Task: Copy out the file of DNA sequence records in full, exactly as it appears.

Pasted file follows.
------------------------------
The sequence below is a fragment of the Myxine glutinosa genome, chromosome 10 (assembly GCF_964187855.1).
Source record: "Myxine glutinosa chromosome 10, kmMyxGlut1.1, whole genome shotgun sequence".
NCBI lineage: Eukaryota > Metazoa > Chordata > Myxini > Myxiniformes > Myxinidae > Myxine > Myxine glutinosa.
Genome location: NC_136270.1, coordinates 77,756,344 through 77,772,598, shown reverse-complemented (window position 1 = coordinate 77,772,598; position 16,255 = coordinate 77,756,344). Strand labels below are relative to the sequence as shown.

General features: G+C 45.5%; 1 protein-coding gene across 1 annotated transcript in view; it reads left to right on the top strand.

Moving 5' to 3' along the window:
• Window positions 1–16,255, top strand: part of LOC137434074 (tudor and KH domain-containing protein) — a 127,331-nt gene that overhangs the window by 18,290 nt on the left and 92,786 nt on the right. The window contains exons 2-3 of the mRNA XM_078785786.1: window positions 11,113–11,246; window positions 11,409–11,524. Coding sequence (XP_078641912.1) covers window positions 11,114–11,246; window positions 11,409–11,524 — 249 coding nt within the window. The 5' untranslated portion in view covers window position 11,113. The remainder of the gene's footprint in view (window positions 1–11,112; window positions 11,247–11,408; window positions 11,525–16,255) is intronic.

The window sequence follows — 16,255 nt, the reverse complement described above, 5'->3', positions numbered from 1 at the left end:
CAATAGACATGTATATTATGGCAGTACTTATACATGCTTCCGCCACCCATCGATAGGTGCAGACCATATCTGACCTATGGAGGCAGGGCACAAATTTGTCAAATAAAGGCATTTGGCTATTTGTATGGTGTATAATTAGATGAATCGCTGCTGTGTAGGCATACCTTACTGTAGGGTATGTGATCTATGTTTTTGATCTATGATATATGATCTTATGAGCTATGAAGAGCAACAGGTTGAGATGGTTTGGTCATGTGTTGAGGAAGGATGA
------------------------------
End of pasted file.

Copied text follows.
The sequence below is a fragment of the Myxine glutinosa genome, chromosome 10 (assembly GCF_964187855.1).
Source record: "Myxine glutinosa chromosome 10, kmMyxGlut1.1, whole genome shotgun sequence".
NCBI lineage: Eukaryota > Metazoa > Chordata > Myxini > Myxiniformes > Myxinidae > Myxine > Myxine glutinosa.
Genome location: NC_136270.1, coordinates 77,756,344 through 77,772,598, shown reverse-complemented (window position 1 = coordinate 77,772,598; position 16,255 = coordinate 77,756,344). Strand labels below are relative to the sequence as shown.

General features: G+C 45.5%; 1 protein-coding gene across 1 annotated transcript in view; it reads left to right on the top strand.

Moving 5' to 3' along the window:
• Window positions 1–16,255, top strand: part of LOC137434074 (tudor and KH domain-containing protein) — a 127,331-nt gene that overhangs the window by 18,290 nt on the left and 92,786 nt on the right. The window contains exons 2-3 of the mRNA XM_078785786.1: window positions 11,113–11,246; window positions 11,409–11,524. Coding sequence (XP_078641912.1) covers window positions 11,114–11,246; window positions 11,409–11,524 — 249 coding nt within the window. The 5' untranslated portion in view covers window position 11,113. The remainder of the gene's footprint in view (window positions 1–11,112; window positions 11,247–11,408; window positions 11,525–16,255) is intronic.

The window sequence follows — 16,255 nt, the reverse complement described above, 5'->3', positions numbered from 1 at the left end:
CAATAGACATGTATATTATGGCAGTACTTATACATGCTTCCGCCACCCATCGATAGGTGCAGACCATATCTGACCTATGGAGGCAGGGCACAAATTTGTCAAATAAAGGCATTTGGCTATTTGTATGGTGTATAATTAGATGAATCGCTGCTGTGTAGGCATACCTTACTGTAGGGTATGTGATCTATGTTTTTGATCTATGATATATGATCTTATGAGCTATGAAGAGCAACAGGTTGAGATGGTTTGGTCATGTGTTGAGGAAGGATGA